Patents: One of the key arguments in favour of the new EU software patenting directive as it’s currently worded, from the ‘pro’ side, is that it doesn’t ‘allow software patents as such’, since it requires a ‘technical’ inventive step for a patent to be considered valid.
Various MEPs have tried to clarify the meaning of this vague phrase, but without luck so far.
But is this really the case, in pragmatic terms? What does a ‘technical inventive step’ mean to the European Patent Office?
Well, it doesn’t look at all promising, according to this report from the Boards of Appeal of the European Patent Office from 21 April 2004, dealing with a Hitachi business method patent on an ‘automatic auction method’. The claims of that patent application (97 306 722.6) covered the algorithm of performing an auction over a computer network using client-server technology. The actual nature of this patent isn’t important, anyway — but what is important is how the Boards of Appeal judge its ‘technical’ characteristics.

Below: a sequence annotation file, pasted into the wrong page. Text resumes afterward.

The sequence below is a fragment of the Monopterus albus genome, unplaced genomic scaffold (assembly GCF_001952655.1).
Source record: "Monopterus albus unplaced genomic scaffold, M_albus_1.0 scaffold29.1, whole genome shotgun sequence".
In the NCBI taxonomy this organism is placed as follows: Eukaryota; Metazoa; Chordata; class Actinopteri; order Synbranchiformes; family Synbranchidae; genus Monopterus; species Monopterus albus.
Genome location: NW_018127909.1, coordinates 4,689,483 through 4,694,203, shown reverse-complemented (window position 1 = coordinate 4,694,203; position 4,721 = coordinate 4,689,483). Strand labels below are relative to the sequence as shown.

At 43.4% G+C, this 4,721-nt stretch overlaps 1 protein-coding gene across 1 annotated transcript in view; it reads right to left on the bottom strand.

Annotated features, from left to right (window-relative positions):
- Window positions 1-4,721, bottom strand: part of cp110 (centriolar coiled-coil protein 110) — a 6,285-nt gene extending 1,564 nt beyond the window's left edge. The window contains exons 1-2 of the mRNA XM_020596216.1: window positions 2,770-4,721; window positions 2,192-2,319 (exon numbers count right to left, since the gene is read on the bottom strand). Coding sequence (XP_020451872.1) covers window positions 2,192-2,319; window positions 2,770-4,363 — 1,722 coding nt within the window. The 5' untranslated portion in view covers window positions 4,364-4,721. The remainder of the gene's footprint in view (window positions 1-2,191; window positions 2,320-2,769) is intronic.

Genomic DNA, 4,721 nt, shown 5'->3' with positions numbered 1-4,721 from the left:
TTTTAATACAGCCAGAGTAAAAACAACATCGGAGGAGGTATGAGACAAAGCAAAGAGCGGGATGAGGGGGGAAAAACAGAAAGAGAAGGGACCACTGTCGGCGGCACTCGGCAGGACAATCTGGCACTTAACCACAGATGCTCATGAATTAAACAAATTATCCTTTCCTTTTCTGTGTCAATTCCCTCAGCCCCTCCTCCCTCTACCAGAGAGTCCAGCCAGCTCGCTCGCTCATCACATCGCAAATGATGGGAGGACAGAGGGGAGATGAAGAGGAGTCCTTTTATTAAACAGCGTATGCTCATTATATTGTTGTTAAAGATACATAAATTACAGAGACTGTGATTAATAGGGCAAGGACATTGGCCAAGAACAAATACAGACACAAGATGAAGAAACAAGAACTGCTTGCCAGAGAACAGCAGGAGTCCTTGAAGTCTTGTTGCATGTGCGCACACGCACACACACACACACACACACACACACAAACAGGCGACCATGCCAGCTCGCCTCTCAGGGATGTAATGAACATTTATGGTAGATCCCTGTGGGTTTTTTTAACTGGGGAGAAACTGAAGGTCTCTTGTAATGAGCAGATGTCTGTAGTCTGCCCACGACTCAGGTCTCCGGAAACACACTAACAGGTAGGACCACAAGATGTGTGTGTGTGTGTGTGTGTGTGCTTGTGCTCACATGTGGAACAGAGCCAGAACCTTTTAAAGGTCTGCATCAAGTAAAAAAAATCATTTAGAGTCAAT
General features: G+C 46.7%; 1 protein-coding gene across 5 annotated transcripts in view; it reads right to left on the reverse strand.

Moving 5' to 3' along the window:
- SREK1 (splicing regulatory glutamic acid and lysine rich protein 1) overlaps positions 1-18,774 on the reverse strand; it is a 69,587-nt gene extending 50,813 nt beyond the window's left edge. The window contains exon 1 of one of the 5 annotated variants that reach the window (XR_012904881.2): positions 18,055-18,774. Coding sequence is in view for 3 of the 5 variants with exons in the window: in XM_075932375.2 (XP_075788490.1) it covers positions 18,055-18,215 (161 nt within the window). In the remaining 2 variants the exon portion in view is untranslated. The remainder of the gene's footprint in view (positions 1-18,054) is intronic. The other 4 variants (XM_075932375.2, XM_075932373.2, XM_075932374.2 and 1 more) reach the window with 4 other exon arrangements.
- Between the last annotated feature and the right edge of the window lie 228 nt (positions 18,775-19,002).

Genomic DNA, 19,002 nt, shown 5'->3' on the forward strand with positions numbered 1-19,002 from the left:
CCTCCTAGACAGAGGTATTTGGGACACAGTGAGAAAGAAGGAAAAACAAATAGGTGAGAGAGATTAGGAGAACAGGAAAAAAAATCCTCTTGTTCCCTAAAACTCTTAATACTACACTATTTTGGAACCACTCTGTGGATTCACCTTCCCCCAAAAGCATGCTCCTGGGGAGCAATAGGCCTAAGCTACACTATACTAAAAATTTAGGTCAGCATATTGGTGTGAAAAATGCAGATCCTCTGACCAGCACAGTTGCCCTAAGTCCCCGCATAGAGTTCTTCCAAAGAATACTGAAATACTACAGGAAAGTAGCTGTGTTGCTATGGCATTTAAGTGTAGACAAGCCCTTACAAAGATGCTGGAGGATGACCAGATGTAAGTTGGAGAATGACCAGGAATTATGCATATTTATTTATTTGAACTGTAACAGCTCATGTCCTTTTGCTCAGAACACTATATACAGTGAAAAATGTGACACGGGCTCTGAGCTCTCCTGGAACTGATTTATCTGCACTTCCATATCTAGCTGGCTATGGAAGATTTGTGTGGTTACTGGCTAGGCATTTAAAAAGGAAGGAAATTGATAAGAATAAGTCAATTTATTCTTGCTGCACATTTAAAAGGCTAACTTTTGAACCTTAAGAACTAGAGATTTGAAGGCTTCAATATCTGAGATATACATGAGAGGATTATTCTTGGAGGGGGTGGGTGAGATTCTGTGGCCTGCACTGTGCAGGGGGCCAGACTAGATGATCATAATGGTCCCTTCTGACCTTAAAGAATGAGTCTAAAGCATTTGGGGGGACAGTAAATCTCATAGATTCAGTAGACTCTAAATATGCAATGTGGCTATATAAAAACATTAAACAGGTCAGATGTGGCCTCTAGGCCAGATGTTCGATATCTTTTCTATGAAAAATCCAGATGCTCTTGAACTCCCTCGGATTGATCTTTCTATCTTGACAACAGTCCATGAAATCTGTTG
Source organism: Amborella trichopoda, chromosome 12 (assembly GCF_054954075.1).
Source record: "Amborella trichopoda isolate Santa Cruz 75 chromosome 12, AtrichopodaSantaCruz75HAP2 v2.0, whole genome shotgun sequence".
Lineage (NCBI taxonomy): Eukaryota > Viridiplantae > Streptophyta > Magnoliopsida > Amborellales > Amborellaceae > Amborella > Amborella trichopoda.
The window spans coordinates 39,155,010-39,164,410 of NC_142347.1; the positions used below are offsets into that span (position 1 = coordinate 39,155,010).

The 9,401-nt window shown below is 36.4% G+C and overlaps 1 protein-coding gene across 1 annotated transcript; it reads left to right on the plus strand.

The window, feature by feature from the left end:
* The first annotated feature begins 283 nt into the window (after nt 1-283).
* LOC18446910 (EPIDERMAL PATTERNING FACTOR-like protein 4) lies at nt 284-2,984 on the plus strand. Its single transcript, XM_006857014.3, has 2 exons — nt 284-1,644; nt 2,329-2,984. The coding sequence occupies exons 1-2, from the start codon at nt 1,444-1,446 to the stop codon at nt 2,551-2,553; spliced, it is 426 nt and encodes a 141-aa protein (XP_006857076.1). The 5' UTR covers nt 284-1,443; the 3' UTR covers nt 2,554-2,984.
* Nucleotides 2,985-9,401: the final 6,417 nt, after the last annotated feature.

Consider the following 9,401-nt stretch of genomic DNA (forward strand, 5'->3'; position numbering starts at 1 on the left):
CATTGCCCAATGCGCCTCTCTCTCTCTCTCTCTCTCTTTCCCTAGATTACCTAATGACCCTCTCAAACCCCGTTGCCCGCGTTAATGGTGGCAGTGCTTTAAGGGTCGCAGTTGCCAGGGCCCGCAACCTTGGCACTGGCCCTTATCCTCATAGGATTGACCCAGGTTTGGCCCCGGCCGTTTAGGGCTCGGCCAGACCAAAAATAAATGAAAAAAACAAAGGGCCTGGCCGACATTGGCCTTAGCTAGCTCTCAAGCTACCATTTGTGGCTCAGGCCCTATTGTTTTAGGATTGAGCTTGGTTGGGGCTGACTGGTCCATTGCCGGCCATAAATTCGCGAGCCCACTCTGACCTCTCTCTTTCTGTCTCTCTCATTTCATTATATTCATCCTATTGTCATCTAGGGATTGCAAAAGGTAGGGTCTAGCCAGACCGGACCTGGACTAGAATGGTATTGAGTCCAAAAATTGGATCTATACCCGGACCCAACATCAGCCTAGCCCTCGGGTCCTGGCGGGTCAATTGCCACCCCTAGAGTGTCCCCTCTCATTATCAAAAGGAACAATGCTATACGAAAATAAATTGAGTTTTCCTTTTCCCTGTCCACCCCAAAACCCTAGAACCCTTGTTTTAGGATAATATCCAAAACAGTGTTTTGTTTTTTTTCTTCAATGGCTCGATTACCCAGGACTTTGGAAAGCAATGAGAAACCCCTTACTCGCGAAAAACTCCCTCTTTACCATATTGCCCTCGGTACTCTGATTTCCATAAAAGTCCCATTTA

The key section is 3.7, where the Board writes:
For these reasons the Board holds that, contrary to the examining division’s assessment, the apparatus of claim 3 is an invention within the meaning of Article 52(1) EPC since it comprises clearly technical features such as a “server computer”, “client computers” and a “network”.
So in other words, if the idea of a computer network is involved in the claims of a patent, it ‘includes technical aspects’. It then goes on to discuss other technical characteristics that may appear in patents:
The Board is aware that its comparatively broad interpretation of the term “invention” in Article 52(1) EPC will include activities which are so familiar that their technical character tends to be overlooked, such as the act of writing using pen and paper.
So even writing with a pen and paper has technical character!
It’s a cop-out, designed to fool MEPs and citizens into thinking that a reasonable limitation is being placed on what can be patented, when in reality there’s effectively no limits, if there’s any kind of equipment involved beyond counting on your fingers.
The only way to be sure is to ensure the directive as it eventually passes is crystal clear on this point, with the help of the amendments that the pro-patent side are so keen to throw out.
(BTW, I found this link via RMS’ great article in the Guardian where he discusses software patenting using literature as an analogy. recommended reading!)